Neil E. Nolf, public affairs director at the Niagara Falls Air Reserve Station, has organized hundreds of media events and served under 13 commanders during his 30 years at the base.
He has fielded telephone calls from Pentagon generals, witnessed the tragedy of a fatal midair collision and felt the triumph of defeating two closure orders from the Pentagon.
He has received several awards for his work, but on the eve of his retirement, Nolf will tell you it's not about him.
"It's about the people who work and serve at the base," he said Thursday.
"Every day, I get to work with heroes."
Nolf, 55, steps down Dec. 31. Friends and co-workers will join him today on the base for a retirement party in his honor.
The Town of Porter resident and father of two -- a student son and a daughter who is a church pastor -- plans to write a book on military history.
He will be taking a leaf from his great-great grandfather, W.M. Empson, who was captured during the American Civil War and later wrote about it in a book titled, "What I saw and suffered."
Nolf's job at the base -- coordinating public events and dealing with the media on all matters -- was more about succeeding than suffering.
"It was always easy for me to come to work for the past 30 years and tell the story of the outstanding people who work here," he said.
Lining the wall outside his office are 13 framed photographs of his past commanders.
"I call them the 13 warriors," he said.
Nolf, always the cool, calm, nattily dressed civilian, is not one to show emotion, but it comes to the surface when he remembers certain events.
"The greatest moments have been when our troops return home after dangerous missions," he said. "They have put their lives on the line and when they come back safely into the waiting arms of their families, that can get to you."
Deployment kicked in big time during the first Gulf War in 1990-91, after Sadam Hussein invaded Kuwait. The base sent hundreds of troops to the war zone in the fall of 1990.
"We had never been deployed to that extent," Nolf said. "This was a major deployment that significantly changed the role of this base."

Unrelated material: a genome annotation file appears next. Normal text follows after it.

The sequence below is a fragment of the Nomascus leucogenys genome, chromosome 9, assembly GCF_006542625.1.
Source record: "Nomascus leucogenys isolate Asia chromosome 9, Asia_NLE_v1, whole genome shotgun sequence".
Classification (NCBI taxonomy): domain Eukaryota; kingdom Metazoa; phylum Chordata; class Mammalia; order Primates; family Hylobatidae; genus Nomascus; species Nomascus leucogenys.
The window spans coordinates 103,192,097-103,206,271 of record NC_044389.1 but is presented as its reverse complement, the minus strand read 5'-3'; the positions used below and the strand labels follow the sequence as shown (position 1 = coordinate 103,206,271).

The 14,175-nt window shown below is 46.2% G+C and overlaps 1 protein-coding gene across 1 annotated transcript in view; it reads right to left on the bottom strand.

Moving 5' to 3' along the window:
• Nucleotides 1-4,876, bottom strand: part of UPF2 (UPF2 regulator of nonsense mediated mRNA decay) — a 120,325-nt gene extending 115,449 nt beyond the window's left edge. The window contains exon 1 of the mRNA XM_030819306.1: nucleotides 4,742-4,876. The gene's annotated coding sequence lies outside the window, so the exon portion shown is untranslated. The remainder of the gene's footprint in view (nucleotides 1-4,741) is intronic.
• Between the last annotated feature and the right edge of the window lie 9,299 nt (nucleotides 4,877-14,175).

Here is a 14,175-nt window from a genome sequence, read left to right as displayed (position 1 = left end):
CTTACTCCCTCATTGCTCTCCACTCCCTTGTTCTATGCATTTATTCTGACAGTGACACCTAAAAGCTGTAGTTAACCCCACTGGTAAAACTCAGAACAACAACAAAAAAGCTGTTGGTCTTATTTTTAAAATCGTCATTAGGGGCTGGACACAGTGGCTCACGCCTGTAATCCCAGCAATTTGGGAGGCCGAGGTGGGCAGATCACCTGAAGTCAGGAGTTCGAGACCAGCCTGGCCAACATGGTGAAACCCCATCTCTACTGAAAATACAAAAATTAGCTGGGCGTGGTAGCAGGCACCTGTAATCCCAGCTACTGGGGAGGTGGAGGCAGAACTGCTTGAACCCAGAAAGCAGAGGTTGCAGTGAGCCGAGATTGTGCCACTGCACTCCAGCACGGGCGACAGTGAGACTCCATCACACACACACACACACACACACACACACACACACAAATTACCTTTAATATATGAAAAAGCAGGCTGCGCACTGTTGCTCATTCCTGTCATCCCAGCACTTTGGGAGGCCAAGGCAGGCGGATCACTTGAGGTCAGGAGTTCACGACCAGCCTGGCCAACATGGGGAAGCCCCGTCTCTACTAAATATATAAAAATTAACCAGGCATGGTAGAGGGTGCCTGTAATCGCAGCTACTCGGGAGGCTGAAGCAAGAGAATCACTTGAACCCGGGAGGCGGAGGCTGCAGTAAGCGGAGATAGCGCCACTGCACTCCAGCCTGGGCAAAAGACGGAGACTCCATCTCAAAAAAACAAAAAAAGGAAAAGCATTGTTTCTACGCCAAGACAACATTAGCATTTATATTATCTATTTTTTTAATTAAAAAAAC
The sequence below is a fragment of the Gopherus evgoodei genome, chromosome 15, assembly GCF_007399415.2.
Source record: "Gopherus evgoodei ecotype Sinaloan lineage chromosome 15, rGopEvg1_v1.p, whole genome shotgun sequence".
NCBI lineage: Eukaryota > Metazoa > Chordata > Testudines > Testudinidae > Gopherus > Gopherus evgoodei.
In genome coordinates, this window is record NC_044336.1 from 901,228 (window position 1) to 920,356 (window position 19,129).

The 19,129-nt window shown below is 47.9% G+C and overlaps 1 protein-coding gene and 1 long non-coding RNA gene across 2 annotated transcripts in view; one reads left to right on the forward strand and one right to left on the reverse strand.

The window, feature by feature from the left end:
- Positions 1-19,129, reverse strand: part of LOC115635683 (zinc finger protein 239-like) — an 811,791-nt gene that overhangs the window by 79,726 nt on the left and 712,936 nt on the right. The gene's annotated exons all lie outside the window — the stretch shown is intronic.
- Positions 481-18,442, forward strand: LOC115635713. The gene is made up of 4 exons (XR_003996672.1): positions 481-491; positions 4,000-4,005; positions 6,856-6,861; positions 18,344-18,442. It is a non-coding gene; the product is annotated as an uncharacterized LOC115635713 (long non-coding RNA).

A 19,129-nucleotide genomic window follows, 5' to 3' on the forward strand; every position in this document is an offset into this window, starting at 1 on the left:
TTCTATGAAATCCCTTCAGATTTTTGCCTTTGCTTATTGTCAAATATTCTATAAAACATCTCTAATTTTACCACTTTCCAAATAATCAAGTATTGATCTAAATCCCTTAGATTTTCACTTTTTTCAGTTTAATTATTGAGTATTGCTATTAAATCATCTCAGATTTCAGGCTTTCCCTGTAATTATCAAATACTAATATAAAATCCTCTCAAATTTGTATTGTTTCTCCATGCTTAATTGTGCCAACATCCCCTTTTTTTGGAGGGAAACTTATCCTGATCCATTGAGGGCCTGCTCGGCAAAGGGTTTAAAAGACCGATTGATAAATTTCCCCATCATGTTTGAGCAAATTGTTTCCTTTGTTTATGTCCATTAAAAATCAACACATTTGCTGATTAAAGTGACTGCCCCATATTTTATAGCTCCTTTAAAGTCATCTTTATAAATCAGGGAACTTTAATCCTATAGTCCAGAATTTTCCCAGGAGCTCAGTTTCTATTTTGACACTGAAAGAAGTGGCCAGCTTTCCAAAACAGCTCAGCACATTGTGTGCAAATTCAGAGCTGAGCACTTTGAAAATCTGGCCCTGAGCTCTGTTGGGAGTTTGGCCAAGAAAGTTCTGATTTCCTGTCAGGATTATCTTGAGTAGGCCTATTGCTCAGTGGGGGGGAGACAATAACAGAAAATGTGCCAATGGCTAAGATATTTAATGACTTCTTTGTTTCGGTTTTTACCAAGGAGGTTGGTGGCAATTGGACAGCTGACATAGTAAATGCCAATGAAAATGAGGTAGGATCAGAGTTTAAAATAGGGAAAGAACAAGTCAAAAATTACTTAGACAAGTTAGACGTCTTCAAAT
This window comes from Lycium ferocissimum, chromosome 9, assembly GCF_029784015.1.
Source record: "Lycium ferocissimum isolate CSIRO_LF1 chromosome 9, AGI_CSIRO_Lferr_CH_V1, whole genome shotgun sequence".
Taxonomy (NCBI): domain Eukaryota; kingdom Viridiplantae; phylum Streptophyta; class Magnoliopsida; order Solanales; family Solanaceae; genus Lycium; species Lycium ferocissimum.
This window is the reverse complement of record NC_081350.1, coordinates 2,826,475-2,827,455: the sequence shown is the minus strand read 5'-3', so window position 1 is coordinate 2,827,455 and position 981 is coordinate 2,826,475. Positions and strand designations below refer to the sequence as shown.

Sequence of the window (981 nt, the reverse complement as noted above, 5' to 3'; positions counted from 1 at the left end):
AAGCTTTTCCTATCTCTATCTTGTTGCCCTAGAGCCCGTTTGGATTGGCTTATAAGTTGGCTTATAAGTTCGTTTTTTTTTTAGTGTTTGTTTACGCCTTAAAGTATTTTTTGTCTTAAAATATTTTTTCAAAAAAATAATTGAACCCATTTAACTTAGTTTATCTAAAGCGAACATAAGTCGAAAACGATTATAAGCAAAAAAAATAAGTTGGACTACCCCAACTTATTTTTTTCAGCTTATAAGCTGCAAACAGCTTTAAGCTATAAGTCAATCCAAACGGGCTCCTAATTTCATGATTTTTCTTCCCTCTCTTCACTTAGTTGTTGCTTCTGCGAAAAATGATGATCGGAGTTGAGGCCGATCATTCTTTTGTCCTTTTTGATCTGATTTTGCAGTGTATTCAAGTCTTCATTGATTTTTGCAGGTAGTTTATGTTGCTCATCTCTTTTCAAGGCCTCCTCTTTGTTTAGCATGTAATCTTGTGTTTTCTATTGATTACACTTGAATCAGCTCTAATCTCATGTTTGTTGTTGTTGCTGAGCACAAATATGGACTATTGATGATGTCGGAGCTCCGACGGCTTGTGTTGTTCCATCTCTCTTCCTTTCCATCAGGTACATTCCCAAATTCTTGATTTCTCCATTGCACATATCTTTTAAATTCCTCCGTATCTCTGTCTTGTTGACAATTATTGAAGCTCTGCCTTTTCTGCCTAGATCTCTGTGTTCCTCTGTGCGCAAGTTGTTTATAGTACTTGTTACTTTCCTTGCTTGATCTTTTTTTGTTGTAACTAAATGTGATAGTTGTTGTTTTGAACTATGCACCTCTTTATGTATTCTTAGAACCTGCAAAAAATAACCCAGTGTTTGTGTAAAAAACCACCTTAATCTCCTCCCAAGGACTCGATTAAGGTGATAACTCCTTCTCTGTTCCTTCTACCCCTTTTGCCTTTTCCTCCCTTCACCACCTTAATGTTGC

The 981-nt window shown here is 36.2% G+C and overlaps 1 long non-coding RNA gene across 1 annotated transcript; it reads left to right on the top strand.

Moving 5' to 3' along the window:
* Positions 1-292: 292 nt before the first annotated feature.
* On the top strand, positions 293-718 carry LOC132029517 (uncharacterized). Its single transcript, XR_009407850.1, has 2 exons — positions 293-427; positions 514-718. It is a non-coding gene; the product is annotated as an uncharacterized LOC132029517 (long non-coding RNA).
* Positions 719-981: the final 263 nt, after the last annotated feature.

The missions came fast and furious with the start of the Iraq War. In 2003 and 2004, the Air Force Reserve's 914th Airlift Wing was the most deployed reserve unit in the nation, sending as many as 200 citizen airmen and women overseas at a time for tours of duty that lasted six months to a year.
Off the base, the troops are people from all walks of life -- doctors, nurses, pilots, technicians, teachers -- who put their jobs on hold and leave their families when called upon to serve.
"The folks here have tremendous character and a selfless spirit of volunteerism," Nolf said. "They're always ready to perform their mission, no matter how difficult."
The 1,200 members of the 914th Airlift Wing share the base with 900 reservists in the State National Guard's 107th Air Refueling Wing. Starting in 2009, the base also will be home to about 600 Army reservists. In addition to the citizen soldiers, the base has 750 full-time employees in a broad range of jobs.
Nolf, who was born in Kenmore, didn't plan on an Air Force career when he received a degree in education from Buffalo State College. With teaching jobs scarce, he went through two federal jobs -- as a service representative with the Social Security Administration in Buffalo and as an administrative assistant with the FBI in Washington, D.C. -- before landing a job in charge of inventory and audit at the Niagara Falls air base.
He became a reservist with the 914th Airlift Wing, training personnel in the use of protective military equipment in the event of hazardous situations.
As a boy, Nolf used to go to air shows at the base with his parents and watch in awe as the Blue Angels aerobatic team performed feats of precision flying.
Nolf was in the emergency response team when a member of the Blue Angels was killed in a midair collision with another plane during the 1985 air show. The other pilot ejected safely.
"I wasn't in public affairs at the time, but this was a national media story," he said. "I realized how important it was for the country and the community to understand the importance of the base and its military missions."
In 1987, Nolf became the public affairs officer.
Among the difficult times were the two occasions, in 1995 and 2005, when the air base dodged two closure bullets from the Pentagon. The Niagara Falls Military Affairs Council, a civilian organization headed by Merrell Lane and John Cooper, two Niagara Falls business operators, rallied thousands of residents to save the base. Extraordinary community support from area business leaders, politicians and everyday citizens resulted in the base being removed from the national closure list.
Nolf speaks proudly of the Niagara Lodge, a ski-lodge-type hotel for visiting Air Reserve man and women, retired military people and foreign dignitaries.
"We've gone from a 1950s-era barracks with shared facilities to modern, individual rooms," he said. "This was always a quality of life issue to me. None of the folks who serve have to do this -- they're all volunteers. We have to treat them with dignity."
The lodge was part of a multimillion-dollar construction program that will include a new fire station and a $27 million Armed Forces Reserve Center.
Nolf's successor is yet to be named.
Community leaders said he will be missed.
"He's done an excellent job," said Lane. "With the contacts he's made over the years and his relationships with people and organizations throughout Western New York, he will be hard to replace."